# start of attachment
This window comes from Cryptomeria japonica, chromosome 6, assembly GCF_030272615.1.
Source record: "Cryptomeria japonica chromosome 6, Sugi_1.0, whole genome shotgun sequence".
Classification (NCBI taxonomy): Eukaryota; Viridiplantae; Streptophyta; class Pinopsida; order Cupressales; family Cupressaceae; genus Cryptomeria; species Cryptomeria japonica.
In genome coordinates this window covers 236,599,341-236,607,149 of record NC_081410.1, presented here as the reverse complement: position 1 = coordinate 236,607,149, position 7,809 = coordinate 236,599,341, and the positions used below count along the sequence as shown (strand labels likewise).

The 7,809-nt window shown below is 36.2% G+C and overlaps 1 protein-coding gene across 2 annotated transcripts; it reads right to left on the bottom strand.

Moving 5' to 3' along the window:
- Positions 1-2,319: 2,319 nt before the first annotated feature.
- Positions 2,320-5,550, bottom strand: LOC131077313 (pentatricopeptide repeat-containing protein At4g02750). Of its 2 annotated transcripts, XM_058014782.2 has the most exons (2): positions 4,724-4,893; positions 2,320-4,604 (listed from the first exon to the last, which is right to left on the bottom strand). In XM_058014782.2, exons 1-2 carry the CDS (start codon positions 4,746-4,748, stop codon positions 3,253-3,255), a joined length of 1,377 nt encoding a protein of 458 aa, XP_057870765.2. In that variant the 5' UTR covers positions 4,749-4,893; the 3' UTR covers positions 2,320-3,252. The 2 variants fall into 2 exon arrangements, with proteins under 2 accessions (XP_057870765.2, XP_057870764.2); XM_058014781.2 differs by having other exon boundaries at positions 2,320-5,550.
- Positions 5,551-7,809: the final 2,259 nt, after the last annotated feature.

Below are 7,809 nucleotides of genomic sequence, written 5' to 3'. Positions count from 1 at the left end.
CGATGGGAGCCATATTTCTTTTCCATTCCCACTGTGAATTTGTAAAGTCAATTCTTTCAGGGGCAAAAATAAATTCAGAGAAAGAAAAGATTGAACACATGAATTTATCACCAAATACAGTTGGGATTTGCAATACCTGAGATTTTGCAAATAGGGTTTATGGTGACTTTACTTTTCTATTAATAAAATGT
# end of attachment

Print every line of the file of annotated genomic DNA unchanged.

This window comes from Cryptomeria japonica, chromosome 6, assembly GCF_030272615.1.
Source record: "Cryptomeria japonica chromosome 6, Sugi_1.0, whole genome shotgun sequence".
Classification (NCBI taxonomy): Eukaryota; Viridiplantae; Streptophyta; class Pinopsida; order Cupressales; family Cupressaceae; genus Cryptomeria; species Cryptomeria japonica.
In genome coordinates this window covers 236,599,341-236,607,149 of record NC_081410.1, presented here as the reverse complement: position 1 = coordinate 236,607,149, position 7,809 = coordinate 236,599,341, and the positions used below count along the sequence as shown (strand labels likewise).

The 7,809-nt window shown below is 36.2% G+C and overlaps 1 protein-coding gene across 2 annotated transcripts; it reads right to left on the bottom strand.

Moving 5' to 3' along the window:
- Positions 1-2,319: 2,319 nt before the first annotated feature.
- Positions 2,320-5,550, bottom strand: LOC131077313 (pentatricopeptide repeat-containing protein At4g02750). Of its 2 annotated transcripts, XM_058014782.2 has the most exons (2): positions 4,724-4,893; positions 2,320-4,604 (listed from the first exon to the last, which is right to left on the bottom strand). In XM_058014782.2, exons 1-2 carry the CDS (start codon positions 4,746-4,748, stop codon positions 3,253-3,255), a joined length of 1,377 nt encoding a protein of 458 aa, XP_057870765.2. In that variant the 5' UTR covers positions 4,749-4,893; the 3' UTR covers positions 2,320-3,252. The 2 variants fall into 2 exon arrangements, with proteins under 2 accessions (XP_057870765.2, XP_057870764.2); XM_058014781.2 differs by having other exon boundaries at positions 2,320-5,550.
- Positions 5,551-7,809: the final 2,259 nt, after the last annotated feature.

Below are 7,809 nucleotides of genomic sequence, written 5' to 3'. Positions count from 1 at the left end.
CGATGGGAGCCATATTTCTTTTCCATTCCCACTGTGAATTTGTAAAGTCAATTCTTTCAGGGGCAAAAATAAATTCAGAGAAAGAAAAGATTGAACACATGAATTTATCACCAAATACAGTTGGGATTTGCAATACCTGAGATTTTGCAAATAGGGTTTATGGTGACTTTACTTTTCTATTAATAAAATGT